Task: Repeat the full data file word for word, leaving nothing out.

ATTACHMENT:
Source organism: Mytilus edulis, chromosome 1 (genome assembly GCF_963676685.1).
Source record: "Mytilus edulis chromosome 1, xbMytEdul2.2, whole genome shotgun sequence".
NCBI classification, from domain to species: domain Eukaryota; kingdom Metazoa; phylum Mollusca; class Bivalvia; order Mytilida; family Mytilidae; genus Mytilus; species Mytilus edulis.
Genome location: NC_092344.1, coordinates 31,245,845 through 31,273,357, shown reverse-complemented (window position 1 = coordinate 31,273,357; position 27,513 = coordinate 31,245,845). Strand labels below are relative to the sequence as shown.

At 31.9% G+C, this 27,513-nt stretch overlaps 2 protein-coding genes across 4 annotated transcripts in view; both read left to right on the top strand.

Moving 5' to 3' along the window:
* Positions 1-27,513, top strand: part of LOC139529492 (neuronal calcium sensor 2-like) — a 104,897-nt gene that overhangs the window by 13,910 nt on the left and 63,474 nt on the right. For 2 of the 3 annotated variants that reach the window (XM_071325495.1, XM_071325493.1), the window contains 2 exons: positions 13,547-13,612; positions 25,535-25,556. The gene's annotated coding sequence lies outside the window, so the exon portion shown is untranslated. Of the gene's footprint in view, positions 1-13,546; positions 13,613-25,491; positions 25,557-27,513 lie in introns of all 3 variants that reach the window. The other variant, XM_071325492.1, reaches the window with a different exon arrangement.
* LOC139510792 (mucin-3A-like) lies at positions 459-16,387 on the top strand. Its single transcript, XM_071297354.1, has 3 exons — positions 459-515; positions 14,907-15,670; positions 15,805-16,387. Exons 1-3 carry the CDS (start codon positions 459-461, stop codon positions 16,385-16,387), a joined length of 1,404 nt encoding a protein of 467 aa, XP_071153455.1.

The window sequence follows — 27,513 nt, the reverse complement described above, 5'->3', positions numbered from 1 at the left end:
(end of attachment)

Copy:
Source organism: Mytilus edulis, chromosome 1 (genome assembly GCF_963676685.1).
Source record: "Mytilus edulis chromosome 1, xbMytEdul2.2, whole genome shotgun sequence".
NCBI classification, from domain to species: domain Eukaryota; kingdom Metazoa; phylum Mollusca; class Bivalvia; order Mytilida; family Mytilidae; genus Mytilus; species Mytilus edulis.
Genome location: NC_092344.1, coordinates 31,245,845 through 31,273,357, shown reverse-complemented (window position 1 = coordinate 31,273,357; position 27,513 = coordinate 31,245,845). Strand labels below are relative to the sequence as shown.

At 31.9% G+C, this 27,513-nt stretch overlaps 2 protein-coding genes across 4 annotated transcripts in view; both read left to right on the top strand.

Moving 5' to 3' along the window:
* Positions 1-27,513, top strand: part of LOC139529492 (neuronal calcium sensor 2-like) — a 104,897-nt gene that overhangs the window by 13,910 nt on the left and 63,474 nt on the right. For 2 of the 3 annotated variants that reach the window (XM_071325495.1, XM_071325493.1), the window contains 2 exons: positions 13,547-13,612; positions 25,535-25,556. The gene's annotated coding sequence lies outside the window, so the exon portion shown is untranslated. Of the gene's footprint in view, positions 1-13,546; positions 13,613-25,491; positions 25,557-27,513 lie in introns of all 3 variants that reach the window. The other variant, XM_071325492.1, reaches the window with a different exon arrangement.
* LOC139510792 (mucin-3A-like) lies at positions 459-16,387 on the top strand. Its single transcript, XM_071297354.1, has 3 exons — positions 459-515; positions 14,907-15,670; positions 15,805-16,387. Exons 1-3 carry the CDS (start codon positions 459-461, stop codon positions 16,385-16,387), a joined length of 1,404 nt encoding a protein of 467 aa, XP_071153455.1.

The window sequence follows — 27,513 nt, the reverse complement described above, 5'->3', positions numbered from 1 at the left end: